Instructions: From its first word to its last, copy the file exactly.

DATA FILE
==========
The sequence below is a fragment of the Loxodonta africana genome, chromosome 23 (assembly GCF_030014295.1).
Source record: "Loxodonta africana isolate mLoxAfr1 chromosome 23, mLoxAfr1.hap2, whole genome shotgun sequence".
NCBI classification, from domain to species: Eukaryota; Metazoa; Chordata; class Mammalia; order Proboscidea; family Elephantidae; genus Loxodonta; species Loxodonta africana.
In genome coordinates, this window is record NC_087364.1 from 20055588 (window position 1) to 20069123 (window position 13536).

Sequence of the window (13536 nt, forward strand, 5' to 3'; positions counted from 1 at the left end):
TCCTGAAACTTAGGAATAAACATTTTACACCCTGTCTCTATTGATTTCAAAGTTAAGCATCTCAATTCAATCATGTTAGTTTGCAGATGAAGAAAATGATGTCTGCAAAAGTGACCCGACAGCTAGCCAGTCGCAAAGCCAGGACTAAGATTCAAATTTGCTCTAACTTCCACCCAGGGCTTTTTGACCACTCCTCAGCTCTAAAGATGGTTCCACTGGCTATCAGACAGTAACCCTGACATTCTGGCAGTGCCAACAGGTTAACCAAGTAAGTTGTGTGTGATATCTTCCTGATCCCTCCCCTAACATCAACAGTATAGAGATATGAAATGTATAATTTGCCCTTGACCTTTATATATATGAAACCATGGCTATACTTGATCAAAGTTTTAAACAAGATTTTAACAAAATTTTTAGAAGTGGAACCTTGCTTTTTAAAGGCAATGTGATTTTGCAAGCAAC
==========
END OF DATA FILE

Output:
The sequence below is a fragment of the Loxodonta africana genome, chromosome 23 (assembly GCF_030014295.1).
Source record: "Loxodonta africana isolate mLoxAfr1 chromosome 23, mLoxAfr1.hap2, whole genome shotgun sequence".
NCBI classification, from domain to species: Eukaryota; Metazoa; Chordata; class Mammalia; order Proboscidea; family Elephantidae; genus Loxodonta; species Loxodonta africana.
In genome coordinates, this window is record NC_087364.1 from 20055588 (window position 1) to 20069123 (window position 13536).

Sequence of the window (13536 nt, forward strand, 5' to 3'; positions counted from 1 at the left end):
TCCTGAAACTTAGGAATAAACATTTTACACCCTGTCTCTATTGATTTCAAAGTTAAGCATCTCAATTCAATCATGTTAGTTTGCAGATGAAGAAAATGATGTCTGCAAAAGTGACCCGACAGCTAGCCAGTCGCAAAGCCAGGACTAAGATTCAAATTTGCTCTAACTTCCACCCAGGGCTTTTTGACCACTCCTCAGCTCTAAAGATGGTTCCACTGGCTATCAGACAGTAACCCTGACATTCTGGCAGTGCCAACAGGTTAACCAAGTAAGTTGTGTGTGATATCTTCCTGATCCCTCCCCTAACATCAACAGTATAGAGATATGAAATGTATAATTTGCCCTTGACCTTTATATATATGAAACCATGGCTATACTTGATCAAAGTTTTAAACAAGATTTTAACAAAATTTTTAGAAGTGGAACCTTGCTTTTTAAAGGCAATGTGATTTTGCAAGCAAC